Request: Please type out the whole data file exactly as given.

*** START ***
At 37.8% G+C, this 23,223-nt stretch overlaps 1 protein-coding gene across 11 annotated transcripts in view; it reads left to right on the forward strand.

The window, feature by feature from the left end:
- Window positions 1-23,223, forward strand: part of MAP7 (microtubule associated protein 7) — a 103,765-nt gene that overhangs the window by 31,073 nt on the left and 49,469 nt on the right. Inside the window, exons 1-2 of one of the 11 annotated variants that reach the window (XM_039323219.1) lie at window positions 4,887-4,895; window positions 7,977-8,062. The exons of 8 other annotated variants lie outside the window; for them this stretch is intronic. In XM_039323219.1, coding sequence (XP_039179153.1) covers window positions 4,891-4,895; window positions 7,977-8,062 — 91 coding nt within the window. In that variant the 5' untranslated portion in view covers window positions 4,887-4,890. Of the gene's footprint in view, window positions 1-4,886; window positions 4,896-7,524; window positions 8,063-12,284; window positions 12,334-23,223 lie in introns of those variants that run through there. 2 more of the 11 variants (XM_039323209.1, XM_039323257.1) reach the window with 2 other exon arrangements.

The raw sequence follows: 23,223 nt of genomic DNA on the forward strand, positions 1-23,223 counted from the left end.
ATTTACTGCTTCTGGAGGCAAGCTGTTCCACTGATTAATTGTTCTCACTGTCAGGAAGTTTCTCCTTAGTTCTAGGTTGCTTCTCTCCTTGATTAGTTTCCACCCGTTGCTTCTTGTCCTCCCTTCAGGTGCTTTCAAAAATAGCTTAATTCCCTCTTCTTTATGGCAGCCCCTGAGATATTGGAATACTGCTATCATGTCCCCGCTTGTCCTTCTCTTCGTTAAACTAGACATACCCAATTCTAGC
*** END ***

At 37.8% G+C, this 23,223-nt stretch overlaps 1 protein-coding gene across 11 annotated transcripts in view; it reads left to right on the forward strand.

The window, feature by feature from the left end:
- Window positions 1-23,223, forward strand: part of MAP7 (microtubule associated protein 7) — a 103,765-nt gene that overhangs the window by 31,073 nt on the left and 49,469 nt on the right. Inside the window, exons 1-2 of one of the 11 annotated variants that reach the window (XM_039323219.1) lie at window positions 4,887-4,895; window positions 7,977-8,062. The exons of 8 other annotated variants lie outside the window; for them this stretch is intronic. In XM_039323219.1, coding sequence (XP_039179153.1) covers window positions 4,891-4,895; window positions 7,977-8,062 — 91 coding nt within the window. In that variant the 5' untranslated portion in view covers window positions 4,887-4,890. Of the gene's footprint in view, window positions 1-4,886; window positions 4,896-7,524; window positions 8,063-12,284; window positions 12,334-23,223 lie in introns of those variants that run through there. 2 more of the 11 variants (XM_039323209.1, XM_039323257.1) reach the window with 2 other exon arrangements.

The raw sequence follows: 23,223 nt of genomic DNA on the forward strand, positions 1-23,223 counted from the left end.
ATTTACTGCTTCTGGAGGCAAGCTGTTCCACTGATTAATTGTTCTCACTGTCAGGAAGTTTCTCCTTAGTTCTAGGTTGCTTCTCTCCTTGATTAGTTTCCACCCGTTGCTTCTTGTCCTCCCTTCAGGTGCTTTCAAAAATAGCTTAATTCCCTCTTCTTTATGGCAGCCCCTGAGATATTGGAATACTGCTATCATGTCCCCGCTTGTCCTTCTCTTCGTTAAACTAGACATACCCAATTCTAGC